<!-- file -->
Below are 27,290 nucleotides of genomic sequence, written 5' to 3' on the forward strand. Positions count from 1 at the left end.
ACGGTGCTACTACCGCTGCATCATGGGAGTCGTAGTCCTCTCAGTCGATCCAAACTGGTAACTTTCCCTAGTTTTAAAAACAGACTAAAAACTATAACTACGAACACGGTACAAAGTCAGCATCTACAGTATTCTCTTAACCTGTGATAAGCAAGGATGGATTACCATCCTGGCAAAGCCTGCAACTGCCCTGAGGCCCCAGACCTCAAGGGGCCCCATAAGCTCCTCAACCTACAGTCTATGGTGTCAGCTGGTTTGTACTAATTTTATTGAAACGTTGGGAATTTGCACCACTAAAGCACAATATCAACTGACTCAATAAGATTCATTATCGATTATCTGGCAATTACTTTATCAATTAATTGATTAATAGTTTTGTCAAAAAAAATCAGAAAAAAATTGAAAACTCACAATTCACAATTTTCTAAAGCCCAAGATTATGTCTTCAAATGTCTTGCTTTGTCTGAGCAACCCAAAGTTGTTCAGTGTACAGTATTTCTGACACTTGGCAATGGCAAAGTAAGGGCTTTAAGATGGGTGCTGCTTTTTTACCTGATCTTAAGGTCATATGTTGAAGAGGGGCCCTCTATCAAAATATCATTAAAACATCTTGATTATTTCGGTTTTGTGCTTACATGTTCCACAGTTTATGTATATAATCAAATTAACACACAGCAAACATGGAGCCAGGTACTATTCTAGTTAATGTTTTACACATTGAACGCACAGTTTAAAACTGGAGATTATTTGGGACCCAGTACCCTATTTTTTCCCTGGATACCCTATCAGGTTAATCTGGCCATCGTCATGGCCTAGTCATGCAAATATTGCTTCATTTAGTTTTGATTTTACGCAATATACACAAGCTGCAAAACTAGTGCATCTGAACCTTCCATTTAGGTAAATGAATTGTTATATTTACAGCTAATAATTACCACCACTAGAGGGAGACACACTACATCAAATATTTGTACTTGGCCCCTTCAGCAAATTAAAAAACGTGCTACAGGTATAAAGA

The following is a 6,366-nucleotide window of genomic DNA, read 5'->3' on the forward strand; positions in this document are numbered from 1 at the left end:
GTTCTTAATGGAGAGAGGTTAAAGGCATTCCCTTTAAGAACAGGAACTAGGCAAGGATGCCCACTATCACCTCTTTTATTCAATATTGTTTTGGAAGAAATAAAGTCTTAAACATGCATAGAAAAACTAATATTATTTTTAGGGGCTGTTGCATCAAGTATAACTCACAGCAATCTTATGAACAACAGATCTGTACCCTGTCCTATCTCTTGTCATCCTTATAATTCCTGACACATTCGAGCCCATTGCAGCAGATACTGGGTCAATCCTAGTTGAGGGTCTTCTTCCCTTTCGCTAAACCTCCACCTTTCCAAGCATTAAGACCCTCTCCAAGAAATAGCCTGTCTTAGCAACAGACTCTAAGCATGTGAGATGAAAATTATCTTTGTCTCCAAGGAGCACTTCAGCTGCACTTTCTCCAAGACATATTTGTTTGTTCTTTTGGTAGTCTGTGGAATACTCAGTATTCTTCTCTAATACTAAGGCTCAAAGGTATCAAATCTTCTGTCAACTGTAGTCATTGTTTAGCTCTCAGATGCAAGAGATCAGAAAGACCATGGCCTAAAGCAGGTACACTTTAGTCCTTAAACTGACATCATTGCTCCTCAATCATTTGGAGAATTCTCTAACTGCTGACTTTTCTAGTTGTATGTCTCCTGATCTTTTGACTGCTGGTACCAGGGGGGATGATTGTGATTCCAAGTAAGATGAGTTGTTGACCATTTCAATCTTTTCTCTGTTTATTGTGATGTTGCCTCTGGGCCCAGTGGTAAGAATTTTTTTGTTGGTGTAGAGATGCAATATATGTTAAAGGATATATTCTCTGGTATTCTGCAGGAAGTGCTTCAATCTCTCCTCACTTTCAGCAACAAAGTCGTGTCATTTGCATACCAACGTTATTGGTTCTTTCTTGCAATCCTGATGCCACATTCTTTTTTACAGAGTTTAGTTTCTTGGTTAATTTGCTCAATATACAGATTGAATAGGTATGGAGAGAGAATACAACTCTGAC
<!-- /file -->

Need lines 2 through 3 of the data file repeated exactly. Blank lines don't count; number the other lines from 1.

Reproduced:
ACGGTGCTACTACCGCTGCATCATGGGAGTCGTAGTCCTCTCAGTCGATCCAAACTGGTAACTTTCCCTAGTTTTAAAAACAGACTAAAAACTATAACTACGAACACGGTACAAAGTCAGCATCTACAGTATTCTCTTAACCTGTGATAAGCAAGGATGGATTACCATCCTGGCAAAGCCTGCAACTGCCCTGAGGCCCCAGACCTCAAGGGGCCCCATAAGCTCCTCAACCTACAGTCTATGGTGTCAGCTGGTTTGTACTAATTTTATTGAAACGTTGGGAATTTGCACCACTAAAGCACAATATCAACTGACTCAATAAGATTCATTATCGATTATCTGGCAATTACTTTATCAATTAATTGATTAATAGTTTTGTCAAAAAAAATCAGAAAAAAATTGAAAACTCACAATTCACAATTTTCTAAAGCCCAAGATTATGTCTTCAAATGTCTTGCTTTGTCTGAGCAACCCAAAGTTGTTCAGTGTACAGTATTTCTGACACTTGGCAATGGCAAAGTAAGGGCTTTAAGATGGGTGCTGCTTTTTTACCTGATCTTAAGGTCATATGTTGAAGAGGGGCCCTCTATCAAAATATCATTAAAACATCTTGATTATTTCGGTTTTGTGCTTACATGTTCCACAGTTTATGTATATAATCAAATTAACACACAGCAAACATGGAGCCAGGTACTATTCTAGTTAATGTTTTACACATTGAACGCACAGTTTAAAACTGGAGATTATTTGGGACCCAGTACCCTATTTTTTCCCTGGATACCCTATCAGGTTAATCTGGCCATCGTCATGGCCTAGTCATGCAAATATTGCTTCATTTAGTTTTGATTTTACGCAATATACACAAGCTGCAAAACTAGTGCATCTGAACCTTCCATTTAGGTAAATGAATTGTTATATTTACAGCTAATAATTACCACCACTAGAGGGAGACACACTACATCAAATATTTGTACTTGGCCCCTTCAGCAAATTAAAAAACGTGCTACAGGTATAAAGA

The following is a 6,366-nucleotide window of genomic DNA, read 5'->3' on the forward strand; positions in this document are numbered from 1 at the left end: